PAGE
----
Sephardic Horizons – 07.15.2004

July 15, 2004

Sephardic Horizons: on view August 30 through July 15, 2005 

During centuries of spiritual, intellectual, and artistic flowering on the Iberian Peninsula—Sepharad, in Hebrew—Jews coexisted creatively with surrounding Christian and Muslim cultures. This fertile interaction is reflected in Sephardic contributions to philosophy, science, poetry, and religious law and literature, and finds visual expression in the forms and patterns of Sephardic art. 

Sephardic music, cooking, and literature have claimed much attention in recent years. Few presentations, however, have reflected the breadth of the Sephardic experience, the enduring legacy of their history, and the extent of their contribution to modern culture. The encyclopedic nature of the Magnes’ collections provide a perfect opportunity to present Sephardic Horizons, a year-long exhibition and project presented by the Judah L. Magnes Museum, along with its cultural partners. 

After their expulsion from Spain and Portugal in 1492, Iberian Jews fled south and east to the lands of the Ottoman Empire, north to Italy and Amsterdam, and by the 17th century to the New World. Throughout their dispersion, they continued to cherish the music, art, and language of medieval Christian and Islamic Spain from their years on the Iberian Peninsula. 

Objects on view in Sephardic Horizons range from a 14th century Hanukkah lamp influenced by Islamic as well as western European architecture to contemporary photographs by Montreal photographer D. R. Cowles that evoke the vanishing beauty of Jewish life in Morocco and Egypt. Other graphic works include an early 18th century print by Bernard Picart depicting the dedication of the Portuguese synagogue in Amsterdam c.1730 that is part of a series by Picart documenting the practices of Sephardic Jews in Holland. From the turn of the 20th century there is a sampler embroidered by a young Sephardic girl living in a waning Dutch community in Paramaribo, the capital city of Surinam. Additionally, there are costumes, jewelry, books, and Jewish ritual objects from Italy, Egypt and other countries in North Africa.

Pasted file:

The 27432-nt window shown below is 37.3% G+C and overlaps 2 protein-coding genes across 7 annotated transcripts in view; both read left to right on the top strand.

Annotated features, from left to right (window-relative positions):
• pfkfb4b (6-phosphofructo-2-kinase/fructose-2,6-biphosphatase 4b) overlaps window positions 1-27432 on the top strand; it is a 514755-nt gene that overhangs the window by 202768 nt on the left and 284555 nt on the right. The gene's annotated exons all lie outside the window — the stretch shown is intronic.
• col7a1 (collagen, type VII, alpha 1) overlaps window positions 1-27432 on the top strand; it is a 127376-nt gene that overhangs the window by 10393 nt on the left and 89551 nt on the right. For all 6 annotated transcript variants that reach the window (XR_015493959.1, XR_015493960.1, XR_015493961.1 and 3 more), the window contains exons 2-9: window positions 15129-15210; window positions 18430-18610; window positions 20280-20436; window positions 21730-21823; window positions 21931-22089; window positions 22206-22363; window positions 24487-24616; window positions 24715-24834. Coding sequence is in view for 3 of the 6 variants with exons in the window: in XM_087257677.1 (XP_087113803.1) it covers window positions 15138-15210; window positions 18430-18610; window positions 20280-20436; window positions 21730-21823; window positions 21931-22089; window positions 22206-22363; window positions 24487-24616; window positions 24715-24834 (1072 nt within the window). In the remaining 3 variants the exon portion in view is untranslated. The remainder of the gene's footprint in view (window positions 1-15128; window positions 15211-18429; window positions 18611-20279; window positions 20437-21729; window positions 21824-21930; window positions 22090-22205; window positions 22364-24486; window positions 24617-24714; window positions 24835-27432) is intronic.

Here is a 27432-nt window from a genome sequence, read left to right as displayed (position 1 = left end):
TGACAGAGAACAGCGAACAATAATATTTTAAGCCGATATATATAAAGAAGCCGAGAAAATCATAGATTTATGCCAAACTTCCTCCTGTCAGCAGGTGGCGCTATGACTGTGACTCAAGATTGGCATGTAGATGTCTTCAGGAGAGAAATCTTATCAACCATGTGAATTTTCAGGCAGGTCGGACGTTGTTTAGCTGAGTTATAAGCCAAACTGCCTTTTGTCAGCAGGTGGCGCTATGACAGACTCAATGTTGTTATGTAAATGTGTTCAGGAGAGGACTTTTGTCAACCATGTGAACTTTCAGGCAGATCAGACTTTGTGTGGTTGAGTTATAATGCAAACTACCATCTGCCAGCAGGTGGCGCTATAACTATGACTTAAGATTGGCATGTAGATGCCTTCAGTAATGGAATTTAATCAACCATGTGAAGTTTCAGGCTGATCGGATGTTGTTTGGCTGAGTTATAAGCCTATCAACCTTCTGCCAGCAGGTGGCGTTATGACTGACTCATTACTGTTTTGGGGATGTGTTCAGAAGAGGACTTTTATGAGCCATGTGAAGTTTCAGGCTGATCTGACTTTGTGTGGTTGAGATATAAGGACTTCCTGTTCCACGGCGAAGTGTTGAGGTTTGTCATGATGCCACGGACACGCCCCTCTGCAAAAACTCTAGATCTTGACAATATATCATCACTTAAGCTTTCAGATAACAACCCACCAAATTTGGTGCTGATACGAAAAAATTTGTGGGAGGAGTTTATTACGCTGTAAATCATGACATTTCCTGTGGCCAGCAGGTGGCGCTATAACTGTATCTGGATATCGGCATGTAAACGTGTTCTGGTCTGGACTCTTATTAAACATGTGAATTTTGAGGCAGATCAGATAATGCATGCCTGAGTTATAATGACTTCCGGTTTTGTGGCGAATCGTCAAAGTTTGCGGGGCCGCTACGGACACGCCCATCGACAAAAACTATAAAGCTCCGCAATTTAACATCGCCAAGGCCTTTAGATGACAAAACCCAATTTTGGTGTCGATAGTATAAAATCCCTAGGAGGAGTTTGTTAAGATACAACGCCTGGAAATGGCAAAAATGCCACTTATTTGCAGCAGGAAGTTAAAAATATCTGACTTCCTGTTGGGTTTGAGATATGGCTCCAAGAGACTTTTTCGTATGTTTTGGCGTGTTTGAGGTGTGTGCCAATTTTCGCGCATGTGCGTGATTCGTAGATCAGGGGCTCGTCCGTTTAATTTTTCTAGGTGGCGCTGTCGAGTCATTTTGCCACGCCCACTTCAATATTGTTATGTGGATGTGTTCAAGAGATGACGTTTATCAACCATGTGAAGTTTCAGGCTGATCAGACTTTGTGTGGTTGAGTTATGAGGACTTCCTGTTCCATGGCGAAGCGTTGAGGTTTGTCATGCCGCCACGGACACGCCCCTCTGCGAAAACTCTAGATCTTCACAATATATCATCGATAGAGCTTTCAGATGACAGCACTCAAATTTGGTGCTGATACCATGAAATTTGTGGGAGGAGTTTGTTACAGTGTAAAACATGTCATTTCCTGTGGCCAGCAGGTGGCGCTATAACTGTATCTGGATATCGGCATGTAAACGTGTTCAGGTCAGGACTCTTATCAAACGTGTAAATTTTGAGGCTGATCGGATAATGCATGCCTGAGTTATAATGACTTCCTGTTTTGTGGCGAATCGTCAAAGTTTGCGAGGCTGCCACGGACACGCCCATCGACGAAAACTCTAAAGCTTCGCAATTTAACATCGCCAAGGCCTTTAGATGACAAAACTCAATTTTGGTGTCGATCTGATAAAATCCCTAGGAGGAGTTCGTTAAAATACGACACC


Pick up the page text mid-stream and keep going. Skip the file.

In partnership with the Jewish Music Festival and Lehrhaus Judaica, public programs will emphasize the concept of “convivencia,” or “co-existence.” Historian Thomas Glick wrote that the cultural diversity of medieval Spain encouraged “convivencia,” which connotes “mutual interpenetration and creative influence, even as it also embraces the phenomena of mutual friction.” It is in this spirit that visual and material culture will be presented and discussed in Sephardic Horizons and related programs celebrating centuries of flourishing mutual influence. 

The exhibition will also be augmented by scholarly presentations by graduate students from UC Berkeley and Stanford, culminating in a colloquium presented in partnership with the University of California on the Berkeley campus in May 2005. The presentations will address the broad spectrum of Sephardic culture, reflected in literature, arts, music, and theology. 

Sephardic Horizons is curated by Elayne Grossbard, Judaica Curator, and Alla Efimova, PhD., Chief Curator.

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